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Ports join hands in building sustainable shipping corridor

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LOS ANGELES : Two large COSCO cargo ships filled with containers were anchored at the bustling Port of Long Beach, south of downtown Los Angeles, standing out prominently on the vast ocean and highlighting the scale and significance of international trade.
The Long Beach port, one of the busiest in the world, serves as a critical gateway for goods entering and leaving the United States, particularly from Asia.

“We’re the second-busiest port in America after LA … (collectively) the ninth-largest port complex in the world, and we’re proud to be in a partnership with Shanghai, the largest container port in the world,” Joel Perler, the Port’s Economic Development Manager, told China Daily at a side event of the Select LA Investment Summit on Thursday in Long Beach.

The Port of LA and the Port of LB comprise the San Pedro Bay port complex, handling almost 19 million 20-foot equivalent unit containers each year. Asia is their top foreign trade route, with China being the leading trading partner, according to LA port statistics.

Felipe Cusnir, Executive Director of World Trade Center Long Beach, said the collaboration with China is particularly important for the port complex.

He highlighted efforts to promote green shipping by lobbying for incentives that encourage shipping companies to adopt more sustainable practices.

“This way, we get more shipping plans to commit to serving the Chinese market and the American market through the ports,” he said.

In September, the Shanghai Port-Los Angeles Port Green Shipping Corridor Implementation Plan Outline was launched, establishing the world’s first trans-Pacific green shipping corridor for one of the busiest trade routes.

Starting next year, shipping company partners will deploy vessels capable of full life cycle low-carbon or zero-carbon emissions along the corridor. The aim is to demonstrate the feasibility of the world’s first full life cycle zero-carbon emission container ship on this route by 2030.

Members of the C40 Cities Climate Leadership Group attended a workshop in Shanghai last week to explore global climate solutions for zero-emission trans-Pacific container shipping.

“They negotiate incentives for shipping lines to receive benefits,” Cusnir said. “This could include discounts on shipping rates if they’re using green fuels or connecting to electricity instead of running on diesel generators.”

Supply chain resilience and adaptability have undergone various challenges over the past years. The trade wars during former US president Donald Trump’s administration led to shifting cargo volumes, reducing them to below-normal levels in 2019.

In 2020, the pandemic caused another shift, with a focus on workforce protections and coordination. Despite such challenges and present tariffs on Chinese imports, there is still a strong demand for Chinese products in the US, Cusnir said.

Manufacturing center

“We’re going to continue trading for Chinese products to access the US because Americans like to consume, and China is an amazing manufacturing center that continues to provide a lot of goods to the US, and we don’t see any supply chain going away.”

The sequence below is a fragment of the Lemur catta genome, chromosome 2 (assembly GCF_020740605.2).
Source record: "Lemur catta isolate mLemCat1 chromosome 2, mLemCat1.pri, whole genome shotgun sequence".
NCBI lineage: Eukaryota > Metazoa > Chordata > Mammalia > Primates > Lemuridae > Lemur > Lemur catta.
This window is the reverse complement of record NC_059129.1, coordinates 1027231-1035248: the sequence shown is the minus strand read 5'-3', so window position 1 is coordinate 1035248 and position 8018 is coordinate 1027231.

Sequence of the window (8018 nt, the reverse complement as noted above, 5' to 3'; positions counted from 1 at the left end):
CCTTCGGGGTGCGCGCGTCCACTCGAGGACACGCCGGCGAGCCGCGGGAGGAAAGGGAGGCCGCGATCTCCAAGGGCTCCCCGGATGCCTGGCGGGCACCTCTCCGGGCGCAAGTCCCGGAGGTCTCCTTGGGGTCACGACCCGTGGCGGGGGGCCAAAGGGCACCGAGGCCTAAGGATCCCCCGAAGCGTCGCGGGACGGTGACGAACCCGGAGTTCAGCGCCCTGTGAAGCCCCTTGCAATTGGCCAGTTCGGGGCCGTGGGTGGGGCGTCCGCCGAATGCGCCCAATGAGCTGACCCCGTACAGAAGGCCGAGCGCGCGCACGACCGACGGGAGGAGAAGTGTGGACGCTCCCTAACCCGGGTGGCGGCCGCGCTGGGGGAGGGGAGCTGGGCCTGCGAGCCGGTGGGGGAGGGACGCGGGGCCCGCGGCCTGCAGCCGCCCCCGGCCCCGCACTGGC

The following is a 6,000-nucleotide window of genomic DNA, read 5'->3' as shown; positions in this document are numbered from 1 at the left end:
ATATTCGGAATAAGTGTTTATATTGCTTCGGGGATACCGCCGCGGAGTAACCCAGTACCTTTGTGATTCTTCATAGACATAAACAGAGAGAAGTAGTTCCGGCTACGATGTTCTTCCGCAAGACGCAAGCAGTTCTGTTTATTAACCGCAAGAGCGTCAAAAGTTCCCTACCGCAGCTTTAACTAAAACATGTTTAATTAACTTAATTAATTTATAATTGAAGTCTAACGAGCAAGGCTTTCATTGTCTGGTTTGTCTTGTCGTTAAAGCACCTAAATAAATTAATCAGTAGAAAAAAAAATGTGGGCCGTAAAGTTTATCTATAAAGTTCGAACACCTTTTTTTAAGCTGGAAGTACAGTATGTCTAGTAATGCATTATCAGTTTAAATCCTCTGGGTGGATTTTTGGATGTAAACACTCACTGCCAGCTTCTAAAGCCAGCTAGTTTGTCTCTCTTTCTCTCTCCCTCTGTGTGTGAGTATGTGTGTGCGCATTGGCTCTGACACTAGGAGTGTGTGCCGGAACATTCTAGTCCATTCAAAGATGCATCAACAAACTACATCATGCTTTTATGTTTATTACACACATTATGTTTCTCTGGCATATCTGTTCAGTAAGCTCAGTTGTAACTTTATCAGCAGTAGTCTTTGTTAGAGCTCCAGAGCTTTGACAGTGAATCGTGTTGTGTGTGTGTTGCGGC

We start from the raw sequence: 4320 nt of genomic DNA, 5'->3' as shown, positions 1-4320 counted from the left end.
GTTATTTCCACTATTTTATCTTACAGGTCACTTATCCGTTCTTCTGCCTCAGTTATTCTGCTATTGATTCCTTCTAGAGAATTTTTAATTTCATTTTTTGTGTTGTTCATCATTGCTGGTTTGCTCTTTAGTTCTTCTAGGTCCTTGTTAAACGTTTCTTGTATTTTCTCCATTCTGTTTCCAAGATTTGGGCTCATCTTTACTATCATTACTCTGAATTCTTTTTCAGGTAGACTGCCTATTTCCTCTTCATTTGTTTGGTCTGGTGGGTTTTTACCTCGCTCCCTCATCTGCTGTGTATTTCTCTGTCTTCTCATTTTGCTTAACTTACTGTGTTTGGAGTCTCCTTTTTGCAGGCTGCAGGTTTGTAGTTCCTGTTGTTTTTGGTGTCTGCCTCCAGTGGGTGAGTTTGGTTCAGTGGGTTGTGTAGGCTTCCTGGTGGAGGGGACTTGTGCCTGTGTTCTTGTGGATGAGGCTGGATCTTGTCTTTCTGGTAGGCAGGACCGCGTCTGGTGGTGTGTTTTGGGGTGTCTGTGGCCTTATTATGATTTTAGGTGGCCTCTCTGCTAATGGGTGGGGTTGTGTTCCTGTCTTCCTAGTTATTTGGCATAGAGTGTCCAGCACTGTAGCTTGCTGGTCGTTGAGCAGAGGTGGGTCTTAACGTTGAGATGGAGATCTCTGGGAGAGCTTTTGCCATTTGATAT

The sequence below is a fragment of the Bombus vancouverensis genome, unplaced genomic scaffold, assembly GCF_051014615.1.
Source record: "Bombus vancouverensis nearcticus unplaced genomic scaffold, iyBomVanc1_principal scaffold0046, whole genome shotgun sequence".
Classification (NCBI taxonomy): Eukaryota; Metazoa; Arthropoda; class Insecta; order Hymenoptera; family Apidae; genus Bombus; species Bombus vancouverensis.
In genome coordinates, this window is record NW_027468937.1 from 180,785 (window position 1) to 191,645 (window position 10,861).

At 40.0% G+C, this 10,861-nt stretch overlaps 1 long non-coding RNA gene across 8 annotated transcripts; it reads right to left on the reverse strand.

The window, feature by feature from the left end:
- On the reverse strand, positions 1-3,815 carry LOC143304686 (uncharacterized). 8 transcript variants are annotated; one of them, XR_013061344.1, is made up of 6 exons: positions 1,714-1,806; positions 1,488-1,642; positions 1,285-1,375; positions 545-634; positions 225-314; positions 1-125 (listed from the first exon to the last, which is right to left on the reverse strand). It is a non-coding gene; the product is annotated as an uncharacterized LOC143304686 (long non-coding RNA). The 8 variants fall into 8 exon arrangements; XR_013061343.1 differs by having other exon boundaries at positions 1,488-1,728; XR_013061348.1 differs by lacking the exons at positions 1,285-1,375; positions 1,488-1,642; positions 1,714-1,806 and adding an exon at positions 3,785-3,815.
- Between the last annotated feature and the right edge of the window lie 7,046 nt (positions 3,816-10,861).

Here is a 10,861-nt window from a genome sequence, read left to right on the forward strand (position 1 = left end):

At Thursday’s annual summit, speakers discussed the challenges and opportunities faced by the ports, emphasizing their focus on technology and sustainability, with a goal of achieving zero-emission cargo handling equipment and trucks by 2030.

While large cargo volumes have come through the complex every year, the ports are focusing on increasing volume in line with projections for a green shipping corridor and infrastructure, Avin Sharma, senior director of workforce and government affairs at the Port of LA, said.

Nancy Sutley, deputy mayor of LA, and the Port of LA’s Executive Director Eugene Seroka also attended the Shanghai workshop last week to find solutions for alternative marine fuels.

Reducing emissions by just 10 percent on the route from the Port of Shanghai to the Port of LA equates to the total emissions in LA over a year, Sharma said.

“As the economies of both countries remain strong, and consumers continue to purchase import-export products, the route between Shanghai and LA, as well as other ports in the Pearl River Delta and surrounding areas, will continue to be important.”

A $760 million budget has been approved for the Port of Long Beach for fiscal year 2025, establishing a plan to fund new capital improvements in rail, zero emissions and other infrastructure.

Casey Hehr, managing director of commercial services at the Port of LB, said the port is working closely with Shanghai on a green shipping corridor.

“The cargo volume from China has increased … 5 to 10 percent over the previous year,” Hehr said. “We continue to push forward on trade corridors between Shanghai and Long Beach.”
Regarding sustainability, clean technology and green infrastructure, Allison Clark, vice-president of business and international trade development at the Los Angeles County Economic Development Corporation, emphasized the importance of collaboration with China to create green shipping corridors.

“It’s vitally, vitally important for our ports to work with China on this plan,” she said. “The agreement is paving the way for collaboration with other countries, making it a wonderful example.”

Source : China Daily

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